June 12, 2007
Ruth Gledhill is The Times Religion Correspondent.
Yes, this really is a picture from a recent liturgy celebrated at a Protestant church in Cologne, as reported here. Thanks to Chris Gillibrand for his translation, which I've shamelessly lifted from his CathCon blog. I think this is a first for the Protestant Church anywhere. What a relief that it should have happened in Germany, and not the US or the UK.
Is this Church of Carthusians part of one of the numerous Protestant assemblies worldwide that are 'in bed with' with the CofE or TEC, so to speak? Preliminary enquiries with the CofE in
[PIC - which I decided not to post here]
'A female dancer dances in a skin coloured stocking in the middle of the church in front of the altar. She crawls about on the floor and wraps herself in a hanging down white cloth. Is this a blasphemous provocation, a scoffing at the Christian religion?
'No it is only one of the items on the agenda of the Protestant Church Assembly. The six-hundred-year-old church, the Church of the Carthusians in the south of
'For those who managed to get in, they had to take off their shoes on a white painted church interior. Above the entrance, there was the caption, “a warm welcome to the Vineyard of Love”. The space between the benches had been overlaid with velvet and from the ceiling wine and rose leaves were strewn onto the spectators. A man came to the microphone and announced, This is an erotic church service, can you move a bit closer together, all of you. This was followed by saxophone music and dance.
'The vicar arrived in a black cassock and barefoot. He announced that eroticism and lust are not taboo areas pushed aside by God. In fact, "lust has to be lived out", said Armin Beuscher, who tempered his speech immediately, by saying, “we are of course today in this service only able to implement this in a limited manner”.
'He talks about his family doctor who once surprised him with the question, “Do you pray with your wife regularly and do you make love regularly?” He was at first embarrassed and later became conscious of the deep meaning in this question, that both spirituality and eroticism are nourished by repetition. It is therefore certainly part of life which has been shown in the TV series “O God, Vicar” when he immediately after sleeping with a woman then went to a funeral. The speech at the grave, immediately thereafter came under the motto of the Church Assembly, “Lively, Powerful and more Spicy”. Beuscher’s conclusion was therefore “ perhaps we clergy should go more often to bed with our loved ones.”'The faithful were then asked to take part in an anointing ritual in which they should massage the forehead and hands of the person sitting next to them. Some go further and embrace each other whilst others kiss. The atmosphere gets more relaxed. This is how most church services should be said Birgit Kruger (59 years old) from near Hamburg and the Bavarian Gertrude Schirmer (72 years old) said “I found the anointment most beautiful”. Then they all said an Our Father together and then Vicar Beuscher admonishes the parish with the words “praise God with your body, your lust and tenderness”. Judging by the enthusiastic applause, the audience fully intend to do this.'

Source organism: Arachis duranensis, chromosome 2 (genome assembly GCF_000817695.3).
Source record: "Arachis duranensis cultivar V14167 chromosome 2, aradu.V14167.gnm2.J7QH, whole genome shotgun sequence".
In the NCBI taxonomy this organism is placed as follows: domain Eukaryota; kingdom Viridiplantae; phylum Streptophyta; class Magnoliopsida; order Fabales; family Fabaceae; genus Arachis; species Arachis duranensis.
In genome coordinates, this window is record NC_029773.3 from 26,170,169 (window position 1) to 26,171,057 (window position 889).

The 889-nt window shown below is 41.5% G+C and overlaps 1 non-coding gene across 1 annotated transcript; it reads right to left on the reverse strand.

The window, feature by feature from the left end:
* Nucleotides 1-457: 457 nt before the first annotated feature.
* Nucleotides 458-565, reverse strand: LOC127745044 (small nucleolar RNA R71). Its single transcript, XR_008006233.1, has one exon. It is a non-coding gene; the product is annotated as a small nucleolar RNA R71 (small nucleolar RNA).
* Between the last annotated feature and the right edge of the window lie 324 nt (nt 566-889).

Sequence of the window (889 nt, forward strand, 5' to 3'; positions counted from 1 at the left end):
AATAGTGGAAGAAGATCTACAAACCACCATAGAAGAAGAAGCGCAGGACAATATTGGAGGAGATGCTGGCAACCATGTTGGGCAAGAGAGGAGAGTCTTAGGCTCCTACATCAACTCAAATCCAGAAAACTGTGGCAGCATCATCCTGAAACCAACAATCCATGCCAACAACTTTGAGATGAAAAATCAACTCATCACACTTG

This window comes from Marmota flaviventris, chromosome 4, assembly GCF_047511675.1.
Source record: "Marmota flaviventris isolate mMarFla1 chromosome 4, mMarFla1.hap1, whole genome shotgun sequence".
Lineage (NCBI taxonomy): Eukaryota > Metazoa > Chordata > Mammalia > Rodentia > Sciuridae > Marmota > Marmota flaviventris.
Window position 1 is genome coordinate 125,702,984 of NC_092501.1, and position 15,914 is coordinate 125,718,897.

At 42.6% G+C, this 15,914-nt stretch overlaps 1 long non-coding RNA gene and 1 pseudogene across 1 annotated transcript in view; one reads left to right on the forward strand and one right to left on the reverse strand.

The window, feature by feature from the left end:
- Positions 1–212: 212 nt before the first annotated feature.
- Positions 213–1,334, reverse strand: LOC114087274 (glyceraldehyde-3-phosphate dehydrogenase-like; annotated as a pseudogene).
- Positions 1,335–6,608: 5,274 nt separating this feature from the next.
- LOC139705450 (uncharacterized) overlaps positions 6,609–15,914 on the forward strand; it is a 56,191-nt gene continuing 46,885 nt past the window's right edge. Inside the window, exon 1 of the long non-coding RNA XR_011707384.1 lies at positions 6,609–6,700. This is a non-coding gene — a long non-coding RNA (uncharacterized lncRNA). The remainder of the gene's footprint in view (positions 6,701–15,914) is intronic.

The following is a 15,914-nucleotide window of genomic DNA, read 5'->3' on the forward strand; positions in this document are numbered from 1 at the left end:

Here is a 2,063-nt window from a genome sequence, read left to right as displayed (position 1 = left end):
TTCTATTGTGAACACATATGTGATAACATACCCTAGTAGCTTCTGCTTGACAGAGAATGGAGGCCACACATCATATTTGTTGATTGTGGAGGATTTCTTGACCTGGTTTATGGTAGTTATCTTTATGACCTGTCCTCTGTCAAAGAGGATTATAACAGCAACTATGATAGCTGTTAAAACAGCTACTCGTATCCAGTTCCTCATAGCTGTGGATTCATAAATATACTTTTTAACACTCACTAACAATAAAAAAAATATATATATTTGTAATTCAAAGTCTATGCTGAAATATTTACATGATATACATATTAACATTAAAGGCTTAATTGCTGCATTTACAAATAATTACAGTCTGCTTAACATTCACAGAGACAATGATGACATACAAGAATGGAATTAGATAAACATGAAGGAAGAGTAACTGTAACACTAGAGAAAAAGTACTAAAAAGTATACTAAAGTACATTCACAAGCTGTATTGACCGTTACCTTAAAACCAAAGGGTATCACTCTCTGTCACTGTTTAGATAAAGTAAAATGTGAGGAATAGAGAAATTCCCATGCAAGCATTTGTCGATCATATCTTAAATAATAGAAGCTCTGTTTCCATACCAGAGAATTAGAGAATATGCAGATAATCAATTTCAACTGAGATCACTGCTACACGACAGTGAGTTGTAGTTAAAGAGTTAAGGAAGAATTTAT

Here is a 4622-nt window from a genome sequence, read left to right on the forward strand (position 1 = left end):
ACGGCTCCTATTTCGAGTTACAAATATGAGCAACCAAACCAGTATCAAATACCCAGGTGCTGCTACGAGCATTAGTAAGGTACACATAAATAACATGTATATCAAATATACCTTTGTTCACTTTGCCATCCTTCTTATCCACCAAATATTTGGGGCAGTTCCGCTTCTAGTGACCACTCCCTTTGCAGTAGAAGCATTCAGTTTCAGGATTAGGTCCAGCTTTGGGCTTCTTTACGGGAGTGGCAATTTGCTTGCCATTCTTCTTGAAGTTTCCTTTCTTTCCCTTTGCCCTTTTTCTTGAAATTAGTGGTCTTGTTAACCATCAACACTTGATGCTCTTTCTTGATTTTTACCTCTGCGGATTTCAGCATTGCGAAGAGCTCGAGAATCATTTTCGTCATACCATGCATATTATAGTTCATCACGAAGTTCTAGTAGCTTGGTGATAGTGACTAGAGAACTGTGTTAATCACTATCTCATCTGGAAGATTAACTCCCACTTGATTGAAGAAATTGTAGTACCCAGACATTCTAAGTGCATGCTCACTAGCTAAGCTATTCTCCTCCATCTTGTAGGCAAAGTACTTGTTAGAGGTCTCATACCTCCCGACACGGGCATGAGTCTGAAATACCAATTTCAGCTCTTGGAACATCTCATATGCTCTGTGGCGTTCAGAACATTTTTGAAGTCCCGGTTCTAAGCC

According to Chris, who saw this reported on German
Update: Is the
This is what Chris says: 'The congregration there is part of Kirche-Koelne. The Cologne church grouping is part of the Rheinland Protestants which hosted the Kirchentag, which is itself nominally independent from the EKD [the body the Meissen agreement was made with] as a result of Second World War [no more officially organised mass rallies]. The Rheinland Protestants however are part of the EKD. The erotic event itself was part of the official programme of the Kirchentag. Things are never simple in
This is what CofE says: 'The German Protestant Kirchentag (DEKT) is a lay-led festival launched in 1949, whose organisation is independent of the 'official' Church. As we understand it, the 'Erotic Church Service' was organised by an independent special interest group as part of this year's DEKT programme, among approximately 3,000 other debates, church services, concerts etc, which together form one of the largest Christian festivals in Europe.
'The venue where the church service took place, the Evangelische Karthäuserkirche, is part of the Evangelischer Kirchenverband Köln und Region, which again is part of the regional church Evangelische Kirche im Rheinland, which is a member Church of the Evangelical Church in Germany (EKD). The Church of England and the EKD are in ecumenical relationship (not 'communion') through the Meissen Agreement.'
So they are in 'ecumenical relationship'. Is that how the Anglican Communion might end up describing its relationship with its own constituent parts? Still conceivable that some of them might end up at Lambeth as ecumenical observers.